Our parliamentarians dishonour themselves over veiled voting
It is not entirely clear whether you can vote with a paper bag over your head in Canada. But our MPs should consider it.
Unless you habitually go about with your eyes and ears covered, you’ll know the recent discovery that you can vote federally with your face concealed has caused great upset on Parliament Hill. Amid a flurry of denunciations, the House Committee on Procedure and House Affairs (PROC) unanimously urged Chief Electoral Officer Marc Mayrand to reverse this ruling and, when he refused, unanimously summoned him to appear before them. To their shame, as it is their blunder, not his.
As Mr. Mayrand pointed out in a press conference this Monday, his job is to enforce the law not make it. The law as written does not require voters to unveil and, most crucially, as MPs just revised the Canada Elections Act this summer and didn’t incorporate any such requirement, it is not his place to read it in. Veiled voting was a prominent issue in the Quebec provincial election earlier this year and Mr. Mayrand personally drew parliamentarians’ attention to it in May, while the relevant Bill C-31 was before the Senate, and again in a conference call with representatives of the registered parties on July 26. Since MPs failed to act on it, he concludes, the constitutional protection of freedom of religion requires him to interpret the law permissively in this regard.
I found Mr. Mayrand less persuasive on two side issues. First, if MPs clearly indicate a determination to amend the law to forbid veiled voting at their earliest opportunity I think he not only can but must use his emergency powers to ban it in the Monday by-elections. Second, he told the press conference the rest of us could not vote with paper bags on our heads. But the Constitution protects freedom of conscience and speech as well as religion, so if veiled voting is permitted we should be able to wear other types of mask in, for instance, an orderly protest against bad electoral policy. Otherwise he was convincing.
Unlike MPs, who contrived further to disgrace themselves, no easy task in Ottawa nowadays. Tory Joe Preston said Mr. Mayrand should appear before PROC “and explain to us what he doesn’t understand about photo ID.” A Sept. 10 Bloc Québécois press release claimed (my translation) Parliament “has decided that from now on, all voters must identify themselves to vote at the federal level.” And the prime minister called C-31 “a law designed to have the visual identification of voters.” But it is they who do not understand, even after Mr. Mayrand publicly explained it, what the law they just wrote says.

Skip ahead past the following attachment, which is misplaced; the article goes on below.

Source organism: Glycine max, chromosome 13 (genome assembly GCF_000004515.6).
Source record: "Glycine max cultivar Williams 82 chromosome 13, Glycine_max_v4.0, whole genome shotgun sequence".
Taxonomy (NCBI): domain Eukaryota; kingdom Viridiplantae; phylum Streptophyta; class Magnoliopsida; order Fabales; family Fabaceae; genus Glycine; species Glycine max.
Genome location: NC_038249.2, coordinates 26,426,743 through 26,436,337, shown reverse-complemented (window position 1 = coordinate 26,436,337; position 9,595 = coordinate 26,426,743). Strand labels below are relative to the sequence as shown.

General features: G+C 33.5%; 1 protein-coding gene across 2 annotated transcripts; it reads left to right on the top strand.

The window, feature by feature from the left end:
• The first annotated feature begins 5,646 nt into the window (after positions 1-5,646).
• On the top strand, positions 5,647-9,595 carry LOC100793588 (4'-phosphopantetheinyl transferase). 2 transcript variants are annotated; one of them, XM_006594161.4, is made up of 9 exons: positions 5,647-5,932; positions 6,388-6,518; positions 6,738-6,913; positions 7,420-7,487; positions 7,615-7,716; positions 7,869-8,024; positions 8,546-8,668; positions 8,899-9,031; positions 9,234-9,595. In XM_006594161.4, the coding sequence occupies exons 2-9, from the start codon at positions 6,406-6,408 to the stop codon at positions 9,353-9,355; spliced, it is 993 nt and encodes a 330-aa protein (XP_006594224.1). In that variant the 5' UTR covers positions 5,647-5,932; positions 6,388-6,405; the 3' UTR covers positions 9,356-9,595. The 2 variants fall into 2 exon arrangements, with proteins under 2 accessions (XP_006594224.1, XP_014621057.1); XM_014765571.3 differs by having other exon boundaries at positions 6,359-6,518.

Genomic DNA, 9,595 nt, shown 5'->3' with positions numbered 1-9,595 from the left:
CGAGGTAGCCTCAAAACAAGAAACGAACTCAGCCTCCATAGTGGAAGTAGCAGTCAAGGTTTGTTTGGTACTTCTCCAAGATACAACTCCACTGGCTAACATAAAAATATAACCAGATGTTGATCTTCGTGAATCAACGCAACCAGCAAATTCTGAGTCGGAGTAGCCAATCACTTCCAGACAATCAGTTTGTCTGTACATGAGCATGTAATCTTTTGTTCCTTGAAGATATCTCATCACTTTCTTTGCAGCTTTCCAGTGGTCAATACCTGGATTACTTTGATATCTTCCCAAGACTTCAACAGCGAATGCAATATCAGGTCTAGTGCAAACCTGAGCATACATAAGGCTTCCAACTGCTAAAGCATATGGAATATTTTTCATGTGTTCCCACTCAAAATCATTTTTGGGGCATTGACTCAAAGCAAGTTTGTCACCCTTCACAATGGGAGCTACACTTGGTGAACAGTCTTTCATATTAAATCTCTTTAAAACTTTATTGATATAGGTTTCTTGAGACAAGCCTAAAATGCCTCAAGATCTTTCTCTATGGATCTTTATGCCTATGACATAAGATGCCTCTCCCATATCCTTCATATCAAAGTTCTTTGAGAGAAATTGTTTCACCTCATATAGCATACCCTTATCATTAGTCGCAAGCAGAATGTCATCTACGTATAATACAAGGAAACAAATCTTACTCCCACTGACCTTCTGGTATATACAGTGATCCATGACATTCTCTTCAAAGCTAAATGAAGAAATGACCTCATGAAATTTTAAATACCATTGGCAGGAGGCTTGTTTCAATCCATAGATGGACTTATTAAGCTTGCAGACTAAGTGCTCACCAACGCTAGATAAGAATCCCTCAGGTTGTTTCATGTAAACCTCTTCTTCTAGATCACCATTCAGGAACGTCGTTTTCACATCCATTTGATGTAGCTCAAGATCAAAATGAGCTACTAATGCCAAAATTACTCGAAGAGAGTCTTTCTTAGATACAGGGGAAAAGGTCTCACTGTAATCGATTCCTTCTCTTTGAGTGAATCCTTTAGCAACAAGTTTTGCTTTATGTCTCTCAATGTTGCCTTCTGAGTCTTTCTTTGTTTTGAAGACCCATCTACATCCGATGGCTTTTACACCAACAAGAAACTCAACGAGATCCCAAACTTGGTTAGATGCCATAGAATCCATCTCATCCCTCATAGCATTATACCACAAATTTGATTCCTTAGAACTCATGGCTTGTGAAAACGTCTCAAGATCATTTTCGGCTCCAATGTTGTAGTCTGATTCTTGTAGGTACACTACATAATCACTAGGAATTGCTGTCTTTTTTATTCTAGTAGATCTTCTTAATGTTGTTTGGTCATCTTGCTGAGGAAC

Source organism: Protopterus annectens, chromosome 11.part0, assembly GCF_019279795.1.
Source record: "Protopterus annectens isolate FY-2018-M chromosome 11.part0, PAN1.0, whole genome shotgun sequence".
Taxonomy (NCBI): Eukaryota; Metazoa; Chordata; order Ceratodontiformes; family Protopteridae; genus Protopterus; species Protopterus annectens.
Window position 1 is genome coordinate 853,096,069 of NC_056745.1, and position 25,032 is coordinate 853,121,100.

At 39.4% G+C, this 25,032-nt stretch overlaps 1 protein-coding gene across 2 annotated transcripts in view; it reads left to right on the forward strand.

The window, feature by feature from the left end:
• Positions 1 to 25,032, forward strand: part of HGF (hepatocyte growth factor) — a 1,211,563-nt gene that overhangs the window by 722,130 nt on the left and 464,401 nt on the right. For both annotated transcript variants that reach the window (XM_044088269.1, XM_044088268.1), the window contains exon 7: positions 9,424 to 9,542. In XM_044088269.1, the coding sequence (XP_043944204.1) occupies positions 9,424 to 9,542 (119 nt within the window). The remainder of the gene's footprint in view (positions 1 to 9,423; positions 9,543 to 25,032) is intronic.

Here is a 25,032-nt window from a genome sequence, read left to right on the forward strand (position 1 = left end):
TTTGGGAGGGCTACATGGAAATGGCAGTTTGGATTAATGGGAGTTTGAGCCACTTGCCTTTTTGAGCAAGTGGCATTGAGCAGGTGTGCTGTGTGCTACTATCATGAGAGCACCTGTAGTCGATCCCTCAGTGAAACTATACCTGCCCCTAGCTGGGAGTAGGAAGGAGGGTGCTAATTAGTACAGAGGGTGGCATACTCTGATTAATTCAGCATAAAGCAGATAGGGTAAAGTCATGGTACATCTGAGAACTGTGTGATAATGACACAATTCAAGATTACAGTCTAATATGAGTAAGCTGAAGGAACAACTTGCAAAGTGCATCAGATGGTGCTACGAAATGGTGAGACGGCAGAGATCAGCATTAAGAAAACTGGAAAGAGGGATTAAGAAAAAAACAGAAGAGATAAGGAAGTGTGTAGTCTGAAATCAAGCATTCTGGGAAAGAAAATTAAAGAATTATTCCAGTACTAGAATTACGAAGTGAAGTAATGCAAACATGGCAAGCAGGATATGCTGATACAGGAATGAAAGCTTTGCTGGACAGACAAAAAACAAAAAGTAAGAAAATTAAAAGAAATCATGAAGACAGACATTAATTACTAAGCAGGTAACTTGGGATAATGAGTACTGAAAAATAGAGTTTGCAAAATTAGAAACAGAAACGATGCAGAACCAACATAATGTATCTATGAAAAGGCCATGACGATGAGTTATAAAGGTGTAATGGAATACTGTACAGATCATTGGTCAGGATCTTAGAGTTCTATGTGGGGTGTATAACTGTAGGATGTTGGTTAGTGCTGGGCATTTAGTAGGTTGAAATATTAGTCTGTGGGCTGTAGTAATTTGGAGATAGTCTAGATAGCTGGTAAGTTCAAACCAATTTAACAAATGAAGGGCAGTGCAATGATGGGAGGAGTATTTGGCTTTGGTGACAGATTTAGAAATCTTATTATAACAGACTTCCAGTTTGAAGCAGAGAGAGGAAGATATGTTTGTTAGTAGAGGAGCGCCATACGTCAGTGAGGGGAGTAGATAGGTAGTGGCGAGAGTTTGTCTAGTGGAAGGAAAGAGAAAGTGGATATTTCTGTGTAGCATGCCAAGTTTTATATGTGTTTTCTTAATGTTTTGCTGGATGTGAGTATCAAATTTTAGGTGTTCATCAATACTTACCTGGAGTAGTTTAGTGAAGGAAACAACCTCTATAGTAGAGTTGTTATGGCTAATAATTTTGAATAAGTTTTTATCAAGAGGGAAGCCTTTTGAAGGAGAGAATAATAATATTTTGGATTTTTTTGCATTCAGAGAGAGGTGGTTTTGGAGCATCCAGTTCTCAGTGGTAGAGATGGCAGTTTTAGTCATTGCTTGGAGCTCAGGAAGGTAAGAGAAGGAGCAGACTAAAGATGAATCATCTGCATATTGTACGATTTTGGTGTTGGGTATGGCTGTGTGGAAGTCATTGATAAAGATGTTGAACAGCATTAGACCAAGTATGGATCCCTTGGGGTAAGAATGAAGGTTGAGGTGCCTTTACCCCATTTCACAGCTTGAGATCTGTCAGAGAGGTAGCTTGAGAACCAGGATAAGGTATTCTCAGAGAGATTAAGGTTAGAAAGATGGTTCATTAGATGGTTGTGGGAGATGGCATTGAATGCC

Section 143 of the amended Canada Elections Act, for better or worse, specifies three ways of establishing your identity at the polling station. One is a piece of ID from some Canadian government bearing your name, address and photo, in which case you must show your face. But the second is “two pieces of identification authorized by the Chief Electoral Officer each of which establish the elector’s name and at least one of which establishes the elector’s address” but need not have photos. In which case there’s obviously no identification function served by showing your face. Anyway, the third is simply to be vouched for by someone who has established their own identity one of the first two ways. Plus, you can vote by mail which doesn’t involve photo ID or any other kind.
I do not think MPs should have written the law in this fashion. While Canadians are by and large honest, it is asking for trouble to permit voting with weaker security than you’d tolerate to rent a car. But that’s not the point here. Nor is the widespread and legitimate discomfort among Canadians with people who insist on covering their faces in dealings with strangers.
The point at present is that on an important issue most MPs seem incapable of perceiving their error, which speaks poorly of their intellect, or of admitting it, which speaks poorly of their character. To his credit NDP MP Yvon Godin has confessed that “maybe all parties should be kicking our own butts. We could have fixed it ourselves.” But the reaction of most of his colleagues has far more Bart Simpson than Edmund Burke in it.
One is tempted to ask if they cannot read the relevant statute. It’s not hard to find; Mr. Mayrand handed out copies at his press conference. But in any case the appropriate response is: Read the law? You wrote it.
If it turns out the paper bag is illegal, MPs could vote wearing dunce caps. I expect they’d fit nicely.
[First published in the Ottawa Citizen]